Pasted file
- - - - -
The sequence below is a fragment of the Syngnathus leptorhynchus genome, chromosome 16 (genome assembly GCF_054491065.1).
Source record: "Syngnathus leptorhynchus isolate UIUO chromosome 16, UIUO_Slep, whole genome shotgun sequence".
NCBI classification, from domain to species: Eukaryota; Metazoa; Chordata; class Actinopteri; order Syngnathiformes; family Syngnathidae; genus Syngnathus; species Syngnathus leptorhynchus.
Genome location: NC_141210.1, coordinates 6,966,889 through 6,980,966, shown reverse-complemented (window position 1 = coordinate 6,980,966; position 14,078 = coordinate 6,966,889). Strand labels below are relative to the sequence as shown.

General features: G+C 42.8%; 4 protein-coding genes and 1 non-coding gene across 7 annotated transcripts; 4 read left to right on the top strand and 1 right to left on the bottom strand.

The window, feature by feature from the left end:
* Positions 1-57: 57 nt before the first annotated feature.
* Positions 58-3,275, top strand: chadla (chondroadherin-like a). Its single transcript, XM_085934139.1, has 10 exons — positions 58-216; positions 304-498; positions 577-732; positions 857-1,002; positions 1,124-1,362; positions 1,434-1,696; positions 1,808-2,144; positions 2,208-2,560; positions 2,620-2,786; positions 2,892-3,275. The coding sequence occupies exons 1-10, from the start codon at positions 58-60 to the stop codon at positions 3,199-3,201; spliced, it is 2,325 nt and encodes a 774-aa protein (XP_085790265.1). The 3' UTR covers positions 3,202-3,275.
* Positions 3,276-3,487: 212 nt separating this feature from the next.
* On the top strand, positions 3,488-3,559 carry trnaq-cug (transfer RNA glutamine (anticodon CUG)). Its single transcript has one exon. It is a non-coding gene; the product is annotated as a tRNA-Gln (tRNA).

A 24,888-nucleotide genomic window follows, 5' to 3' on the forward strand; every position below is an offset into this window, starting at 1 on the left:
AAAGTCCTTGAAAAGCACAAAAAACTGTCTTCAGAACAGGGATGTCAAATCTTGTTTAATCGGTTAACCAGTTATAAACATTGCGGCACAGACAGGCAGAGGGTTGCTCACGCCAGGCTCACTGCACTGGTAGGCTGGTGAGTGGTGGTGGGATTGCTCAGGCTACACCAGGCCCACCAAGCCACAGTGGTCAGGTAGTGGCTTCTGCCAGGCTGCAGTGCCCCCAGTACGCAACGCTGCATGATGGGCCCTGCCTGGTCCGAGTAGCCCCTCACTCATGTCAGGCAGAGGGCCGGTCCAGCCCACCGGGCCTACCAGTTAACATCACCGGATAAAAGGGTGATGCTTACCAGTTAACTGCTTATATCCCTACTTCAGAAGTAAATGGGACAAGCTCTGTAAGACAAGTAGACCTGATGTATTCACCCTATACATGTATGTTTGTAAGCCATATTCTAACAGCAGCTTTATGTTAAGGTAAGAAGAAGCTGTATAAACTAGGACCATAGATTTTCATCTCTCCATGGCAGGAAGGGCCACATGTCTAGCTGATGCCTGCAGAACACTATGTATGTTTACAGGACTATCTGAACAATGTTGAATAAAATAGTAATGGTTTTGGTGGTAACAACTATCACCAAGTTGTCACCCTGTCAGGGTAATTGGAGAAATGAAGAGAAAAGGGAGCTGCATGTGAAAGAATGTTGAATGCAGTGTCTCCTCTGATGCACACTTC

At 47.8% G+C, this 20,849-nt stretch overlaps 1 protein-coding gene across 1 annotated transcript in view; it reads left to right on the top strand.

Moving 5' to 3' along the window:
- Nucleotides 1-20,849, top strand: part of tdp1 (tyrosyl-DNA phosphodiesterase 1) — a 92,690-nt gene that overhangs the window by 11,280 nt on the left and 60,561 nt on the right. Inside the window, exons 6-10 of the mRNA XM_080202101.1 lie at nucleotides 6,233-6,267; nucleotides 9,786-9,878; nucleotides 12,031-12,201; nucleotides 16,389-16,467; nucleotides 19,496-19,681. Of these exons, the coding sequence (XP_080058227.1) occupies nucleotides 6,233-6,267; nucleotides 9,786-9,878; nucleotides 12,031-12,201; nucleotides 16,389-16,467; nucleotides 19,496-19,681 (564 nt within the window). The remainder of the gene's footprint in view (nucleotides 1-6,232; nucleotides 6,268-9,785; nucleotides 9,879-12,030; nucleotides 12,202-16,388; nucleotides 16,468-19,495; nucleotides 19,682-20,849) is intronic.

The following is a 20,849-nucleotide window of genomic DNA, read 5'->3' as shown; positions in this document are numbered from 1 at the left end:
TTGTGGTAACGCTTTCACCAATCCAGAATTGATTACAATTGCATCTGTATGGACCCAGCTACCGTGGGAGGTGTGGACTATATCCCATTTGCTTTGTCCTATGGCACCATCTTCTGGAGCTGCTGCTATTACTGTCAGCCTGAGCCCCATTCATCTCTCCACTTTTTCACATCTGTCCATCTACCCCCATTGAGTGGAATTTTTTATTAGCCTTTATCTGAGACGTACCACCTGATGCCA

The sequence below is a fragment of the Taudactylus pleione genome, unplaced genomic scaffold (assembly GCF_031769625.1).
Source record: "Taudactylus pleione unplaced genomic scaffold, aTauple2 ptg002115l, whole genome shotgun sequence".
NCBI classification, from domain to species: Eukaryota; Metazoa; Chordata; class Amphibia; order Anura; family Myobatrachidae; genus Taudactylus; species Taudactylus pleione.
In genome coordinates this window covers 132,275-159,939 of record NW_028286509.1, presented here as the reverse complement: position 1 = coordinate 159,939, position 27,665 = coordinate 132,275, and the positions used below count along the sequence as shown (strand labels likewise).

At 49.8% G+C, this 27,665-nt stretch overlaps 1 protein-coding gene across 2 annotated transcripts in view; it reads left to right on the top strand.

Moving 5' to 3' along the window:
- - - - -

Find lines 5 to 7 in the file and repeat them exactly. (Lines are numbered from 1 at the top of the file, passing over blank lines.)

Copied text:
General features: G+C 42.8%; 4 protein-coding genes and 1 non-coding gene across 7 annotated transcripts; 4 read left to right on the top strand and 1 right to left on the bottom strand.

The window, feature by feature from the left end:
* Positions 1-57: 57 nt before the first annotated feature.